Coding, personal finance courses highlighted in Michigan bills

Python, HTML, and SQL classes may soon replace Spanish, French, and German in Michigan high school schedules.

Students studying computer programming languages ​​or taking other coding courses would earn credit towards their global language degree through a invoice work its way through the state legislature.

Proponents say it would give students greater flexibility to explore a skill that could help prepare them for future jobs.

Nate Henschel, director of government affairs for the Grand Rapids Chamber, said he hopes giving students a coding option will spark interest in science, technology, engineering and mathematics and potentially lead to well-paying jobs.

“That’s what the economy needs,” he said. “We see a growing demand for jobs in this field. It just gives kids a choice.

Separate legislation could also reduce state language requirements. It would require high school students to take a half-credit financial literacy course. Credit for this course could be used to fulfill global demands on language, mathematics or art.

Both bills have the support of business groups who say they are interested in a more skilled workforce. But in an example of the ongoing debate over STEM versus humanities in education, they are meeting resistance from critics who fear the bills will reduce local flexibility on the curriculum and further crowding out cultural understanding in favor of a more technical education.

“Personal finance has nothing to do with world language,” said Julie Foss, public liaison for the Michigan World Language Association, which opposes the coding and personal finance bills. “It’s not that we think any of these things don’t have value, but they have no place in replacing the languages ​​of the world.”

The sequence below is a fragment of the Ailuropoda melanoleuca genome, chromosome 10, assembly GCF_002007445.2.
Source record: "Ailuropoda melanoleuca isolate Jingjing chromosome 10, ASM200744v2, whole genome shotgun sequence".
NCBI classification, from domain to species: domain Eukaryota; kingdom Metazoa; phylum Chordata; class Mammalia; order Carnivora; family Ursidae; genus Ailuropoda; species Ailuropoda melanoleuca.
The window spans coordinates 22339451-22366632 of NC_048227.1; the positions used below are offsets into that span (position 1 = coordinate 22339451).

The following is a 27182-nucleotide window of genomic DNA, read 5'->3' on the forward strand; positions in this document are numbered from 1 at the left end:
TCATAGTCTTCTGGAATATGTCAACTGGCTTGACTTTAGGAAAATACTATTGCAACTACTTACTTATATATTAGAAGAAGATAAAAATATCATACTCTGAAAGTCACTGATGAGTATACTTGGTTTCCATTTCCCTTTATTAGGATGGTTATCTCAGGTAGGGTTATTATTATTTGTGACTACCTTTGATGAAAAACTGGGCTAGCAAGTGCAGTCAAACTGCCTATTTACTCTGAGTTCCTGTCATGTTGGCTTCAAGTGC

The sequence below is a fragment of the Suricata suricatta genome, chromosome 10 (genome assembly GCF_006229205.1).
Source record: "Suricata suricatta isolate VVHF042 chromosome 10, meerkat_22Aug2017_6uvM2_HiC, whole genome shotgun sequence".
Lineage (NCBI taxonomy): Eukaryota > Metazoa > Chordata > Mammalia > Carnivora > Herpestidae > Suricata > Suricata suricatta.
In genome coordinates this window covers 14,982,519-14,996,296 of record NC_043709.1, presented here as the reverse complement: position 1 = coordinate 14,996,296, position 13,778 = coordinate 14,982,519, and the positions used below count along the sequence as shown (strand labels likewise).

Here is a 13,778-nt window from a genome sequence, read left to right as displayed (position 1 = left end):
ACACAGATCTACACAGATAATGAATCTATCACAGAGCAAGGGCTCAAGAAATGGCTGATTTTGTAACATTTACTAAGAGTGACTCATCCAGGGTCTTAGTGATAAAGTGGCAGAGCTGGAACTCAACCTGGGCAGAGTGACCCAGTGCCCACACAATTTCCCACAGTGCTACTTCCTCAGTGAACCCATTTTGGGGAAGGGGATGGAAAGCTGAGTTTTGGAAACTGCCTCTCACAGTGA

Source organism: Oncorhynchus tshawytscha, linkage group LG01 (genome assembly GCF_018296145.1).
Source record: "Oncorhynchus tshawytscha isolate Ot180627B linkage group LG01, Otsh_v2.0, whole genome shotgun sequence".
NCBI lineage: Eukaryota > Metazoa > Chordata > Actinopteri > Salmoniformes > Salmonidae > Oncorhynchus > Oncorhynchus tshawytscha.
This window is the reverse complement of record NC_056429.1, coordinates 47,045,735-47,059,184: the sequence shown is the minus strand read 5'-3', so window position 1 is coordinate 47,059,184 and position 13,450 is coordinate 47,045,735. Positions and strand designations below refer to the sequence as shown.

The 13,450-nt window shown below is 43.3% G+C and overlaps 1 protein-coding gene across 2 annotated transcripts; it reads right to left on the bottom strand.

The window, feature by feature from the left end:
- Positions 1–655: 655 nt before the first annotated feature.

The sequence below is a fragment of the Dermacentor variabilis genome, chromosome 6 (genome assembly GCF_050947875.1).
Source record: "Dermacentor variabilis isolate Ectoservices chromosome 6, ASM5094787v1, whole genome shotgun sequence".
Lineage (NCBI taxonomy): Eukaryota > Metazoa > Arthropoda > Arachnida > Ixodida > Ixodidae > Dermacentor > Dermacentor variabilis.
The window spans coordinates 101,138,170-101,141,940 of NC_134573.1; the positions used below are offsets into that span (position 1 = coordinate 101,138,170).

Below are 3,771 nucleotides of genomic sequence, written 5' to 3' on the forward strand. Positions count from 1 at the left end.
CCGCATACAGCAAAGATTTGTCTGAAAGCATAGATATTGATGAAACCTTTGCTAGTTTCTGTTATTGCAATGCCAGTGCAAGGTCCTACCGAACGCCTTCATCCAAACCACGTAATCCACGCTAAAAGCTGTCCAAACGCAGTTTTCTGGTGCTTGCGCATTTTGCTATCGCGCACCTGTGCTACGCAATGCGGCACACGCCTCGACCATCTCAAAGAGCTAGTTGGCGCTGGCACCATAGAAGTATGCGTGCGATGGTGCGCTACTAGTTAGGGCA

She said if Michigan determines that students need to learn computer coding, it makes more sense for the course to meet a math or science requirement.

Michigan students can already decline one of their two required foreign language credits if they take a career and technical education course or earn more than two visual and performing arts credits. It is not known how many students use the CTE or arts courses to meet the global language requirement, but 103,000 students were enrolled in vocational and technical training programs last year.

Students can also complete global language requirements before high school. For example, a district might offer a K-8 language program for all children, which results in fluency equivalent to two years of high school courses.

The Michigan Secondary School Principals Association supports financial literacy but opposes the bill because it does not give districts enough flexibility to decide how to deliver education. For example, districts should have the ability to integrate financial literacy content into existing courses, said MASSP lobbyist Bob Kefgen.

The Michigan Department of Education opposes both bills. Legislative Liaison Sheryl Kennedy said the department supports teaching coding and financial literacy, but opposes any bill that replaces credit from one area of ​​Michigan’s merit program with another.

“A foreign language is not just about learning to speak the language,” she said. “It’s learning about a culture different from ours. Coding doesn’t do that.